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Speculating Kim Jong-un: North Korea’s future ruler

By now you’ve heard that North Korean dictator Kim Jong-il, 67, may or may not have pancreatic cancer. The Associated Press reported, according to South Korean TV station YTN, Kimmy was diagnosed with pancreatic cancer when he was hospitalized for a stroke last August.

Of course, he’s not going to be excited in admitting his sickness. (Pancreatic cancer is one of the worst cancers to have, after all.) You can tell though, just by looking at him, that he’s not exactly in ship shape.

According to the American Cancer Society, he shouldn’t last more than a year.

It seems like great news that someone as (you can fill in the blank) as Mr. Jong-il won’t be a problem to us for very much longer. Think it through, however, because you know that he’s got someone just as wonderful as he is lined up to succeed him. While it has yet to be officially announced, all signs are pointing to his youngest son Kim Jong-un.

There isn’t much known about Jong-un. According to a Web exclusive by Foreign Policy Magazine, Jong-un was born in 1983 or 1984 to Kim’s third wife, Ko Hyong-hui. A memoir written by Kenji Fujimoto, Jong-il’s personal chef from many years ago, gives one of the only accounts of Jong-un and captures the only public picture of him as a child. According to Time, Fujimoto’s book, which was published in 2003, referenced Jong-un as “a chip off the old block, a spitting image of his father in terms of face, body shape and personality.”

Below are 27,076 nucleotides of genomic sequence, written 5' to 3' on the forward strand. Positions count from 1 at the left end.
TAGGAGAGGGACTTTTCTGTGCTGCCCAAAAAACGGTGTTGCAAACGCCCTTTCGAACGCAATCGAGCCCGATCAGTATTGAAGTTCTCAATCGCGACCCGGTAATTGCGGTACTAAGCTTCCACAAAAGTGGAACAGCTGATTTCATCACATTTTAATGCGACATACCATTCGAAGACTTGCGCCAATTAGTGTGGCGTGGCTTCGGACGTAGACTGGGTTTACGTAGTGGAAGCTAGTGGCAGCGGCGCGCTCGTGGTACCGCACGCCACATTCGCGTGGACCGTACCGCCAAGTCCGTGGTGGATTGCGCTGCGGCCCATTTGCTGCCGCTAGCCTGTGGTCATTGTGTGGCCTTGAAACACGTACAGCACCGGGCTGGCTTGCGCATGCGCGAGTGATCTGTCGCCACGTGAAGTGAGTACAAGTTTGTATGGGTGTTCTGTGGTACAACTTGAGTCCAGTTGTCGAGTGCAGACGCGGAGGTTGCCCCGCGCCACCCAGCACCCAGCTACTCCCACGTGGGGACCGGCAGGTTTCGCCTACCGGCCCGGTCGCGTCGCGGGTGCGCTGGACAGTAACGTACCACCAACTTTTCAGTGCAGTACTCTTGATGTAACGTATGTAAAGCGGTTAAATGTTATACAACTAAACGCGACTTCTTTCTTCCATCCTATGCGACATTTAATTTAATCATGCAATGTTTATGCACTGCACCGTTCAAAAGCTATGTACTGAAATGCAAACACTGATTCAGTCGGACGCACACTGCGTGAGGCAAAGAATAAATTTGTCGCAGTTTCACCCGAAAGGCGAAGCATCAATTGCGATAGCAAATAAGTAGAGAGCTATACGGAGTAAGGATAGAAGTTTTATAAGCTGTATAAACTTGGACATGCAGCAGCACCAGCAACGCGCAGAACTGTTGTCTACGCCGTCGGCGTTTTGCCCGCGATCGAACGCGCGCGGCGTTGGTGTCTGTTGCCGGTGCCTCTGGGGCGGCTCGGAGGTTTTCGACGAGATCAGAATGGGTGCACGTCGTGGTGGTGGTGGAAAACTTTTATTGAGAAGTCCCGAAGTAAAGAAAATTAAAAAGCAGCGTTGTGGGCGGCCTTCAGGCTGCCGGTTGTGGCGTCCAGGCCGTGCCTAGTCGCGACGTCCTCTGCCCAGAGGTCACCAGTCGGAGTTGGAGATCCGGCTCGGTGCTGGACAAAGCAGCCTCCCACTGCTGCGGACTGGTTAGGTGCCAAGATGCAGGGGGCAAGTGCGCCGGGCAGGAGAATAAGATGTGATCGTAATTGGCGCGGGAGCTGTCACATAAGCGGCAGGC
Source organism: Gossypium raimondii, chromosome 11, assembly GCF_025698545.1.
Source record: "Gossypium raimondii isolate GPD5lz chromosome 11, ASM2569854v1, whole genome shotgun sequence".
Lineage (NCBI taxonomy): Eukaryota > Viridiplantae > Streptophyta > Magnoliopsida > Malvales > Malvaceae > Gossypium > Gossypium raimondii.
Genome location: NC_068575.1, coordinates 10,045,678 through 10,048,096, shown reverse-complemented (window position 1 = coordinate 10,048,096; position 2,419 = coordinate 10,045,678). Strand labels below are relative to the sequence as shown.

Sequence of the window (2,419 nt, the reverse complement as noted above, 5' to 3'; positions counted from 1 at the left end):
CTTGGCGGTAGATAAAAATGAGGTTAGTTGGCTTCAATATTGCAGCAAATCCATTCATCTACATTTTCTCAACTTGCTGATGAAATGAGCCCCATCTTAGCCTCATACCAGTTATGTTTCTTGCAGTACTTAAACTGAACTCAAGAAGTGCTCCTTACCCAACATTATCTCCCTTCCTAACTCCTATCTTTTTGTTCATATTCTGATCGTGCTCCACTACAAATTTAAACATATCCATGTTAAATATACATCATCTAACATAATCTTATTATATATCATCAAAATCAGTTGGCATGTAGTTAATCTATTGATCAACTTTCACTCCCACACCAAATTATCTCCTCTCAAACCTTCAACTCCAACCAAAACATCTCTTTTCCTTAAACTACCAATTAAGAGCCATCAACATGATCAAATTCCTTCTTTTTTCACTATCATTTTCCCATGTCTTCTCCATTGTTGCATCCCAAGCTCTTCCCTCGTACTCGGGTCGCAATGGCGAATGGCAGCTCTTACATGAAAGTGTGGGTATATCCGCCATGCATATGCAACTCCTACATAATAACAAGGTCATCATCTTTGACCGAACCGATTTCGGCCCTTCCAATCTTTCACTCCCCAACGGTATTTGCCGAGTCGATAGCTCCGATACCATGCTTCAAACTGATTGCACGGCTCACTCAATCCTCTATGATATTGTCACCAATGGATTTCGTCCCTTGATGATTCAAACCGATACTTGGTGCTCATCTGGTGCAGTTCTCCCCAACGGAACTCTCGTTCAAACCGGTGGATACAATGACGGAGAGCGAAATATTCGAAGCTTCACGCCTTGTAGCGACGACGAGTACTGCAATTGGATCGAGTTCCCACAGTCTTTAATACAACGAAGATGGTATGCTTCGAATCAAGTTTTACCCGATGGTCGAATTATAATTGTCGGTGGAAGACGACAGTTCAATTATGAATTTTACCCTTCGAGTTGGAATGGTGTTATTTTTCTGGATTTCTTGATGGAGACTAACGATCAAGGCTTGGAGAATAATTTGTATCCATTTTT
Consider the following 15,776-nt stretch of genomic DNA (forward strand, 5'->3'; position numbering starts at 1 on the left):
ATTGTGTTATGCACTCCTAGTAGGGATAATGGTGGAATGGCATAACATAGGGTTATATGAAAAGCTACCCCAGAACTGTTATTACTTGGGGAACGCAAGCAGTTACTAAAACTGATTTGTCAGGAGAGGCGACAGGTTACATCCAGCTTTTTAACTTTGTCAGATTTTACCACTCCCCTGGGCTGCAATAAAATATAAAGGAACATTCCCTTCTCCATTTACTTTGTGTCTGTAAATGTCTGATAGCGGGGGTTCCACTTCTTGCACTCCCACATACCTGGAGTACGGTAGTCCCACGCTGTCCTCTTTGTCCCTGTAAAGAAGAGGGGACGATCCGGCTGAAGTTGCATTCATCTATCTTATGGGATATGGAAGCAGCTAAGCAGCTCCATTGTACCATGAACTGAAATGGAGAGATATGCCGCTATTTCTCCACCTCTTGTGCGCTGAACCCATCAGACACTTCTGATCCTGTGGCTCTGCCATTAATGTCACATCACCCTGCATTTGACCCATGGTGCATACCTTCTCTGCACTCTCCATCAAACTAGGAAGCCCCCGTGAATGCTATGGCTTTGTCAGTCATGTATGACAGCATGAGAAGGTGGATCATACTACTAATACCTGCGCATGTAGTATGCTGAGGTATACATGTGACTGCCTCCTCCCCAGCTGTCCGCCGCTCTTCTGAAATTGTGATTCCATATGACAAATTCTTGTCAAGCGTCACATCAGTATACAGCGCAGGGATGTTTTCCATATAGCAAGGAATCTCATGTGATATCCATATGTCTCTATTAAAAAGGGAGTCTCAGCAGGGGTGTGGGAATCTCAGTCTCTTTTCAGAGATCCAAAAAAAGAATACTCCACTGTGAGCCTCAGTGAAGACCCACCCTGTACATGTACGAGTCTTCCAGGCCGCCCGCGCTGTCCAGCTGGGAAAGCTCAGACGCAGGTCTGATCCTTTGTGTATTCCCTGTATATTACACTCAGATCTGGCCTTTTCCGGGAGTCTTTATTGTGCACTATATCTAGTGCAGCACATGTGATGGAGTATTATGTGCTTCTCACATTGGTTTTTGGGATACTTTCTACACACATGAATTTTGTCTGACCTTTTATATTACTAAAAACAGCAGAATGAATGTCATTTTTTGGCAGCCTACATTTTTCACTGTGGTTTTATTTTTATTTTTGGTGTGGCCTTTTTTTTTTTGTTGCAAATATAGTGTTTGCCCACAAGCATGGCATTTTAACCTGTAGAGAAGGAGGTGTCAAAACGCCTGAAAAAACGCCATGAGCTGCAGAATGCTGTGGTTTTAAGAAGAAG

Hmm…. That doesn’t sound so promising.

The United Kingdom’s Telegraph reported a few (suspected) facts about Kim Jong-un:
– he studied at the International School of Berne in Guemligen, Switzerland,
– after finishing his studies he returned to the military in Pyongyang,
– he can speak German, French and English,
– he’s overweight,
– he’s diabetic
– and he has possible health conditions from a car accident.

Recently Jong-un has been appointed to the National Defense Commission (NDC) in an unnamed capacity, according to South Korea’s Yonhap. This same news agency reported, in January of this year, that Kim Jong-un was appointed to take his father’s place on January 8, 2010.

Yet, with Kim Jong-il’s recent pancreatic cancer “diagnosis” it could be sooner.

With so little known about Jong-un, it’s difficult to predict the future, but we can’t expect it to be too different. A mind like Jong-il wouldn’t leave the nation that he’s worked so hard to control to someone who doesn’t share similar ideology.

Kimg Jong-un has been described as being very similar to his father. As the favorite son, we shouldn’t expect to see much of a change (for the better at least) if he is to take over when his father dies.

Only time will tell. But, if you’re interested in learning more about the suspected new ruler, you’ll probably have a difficult time finding anything out. As with many other aspects of North Korea, it’s all speculation.

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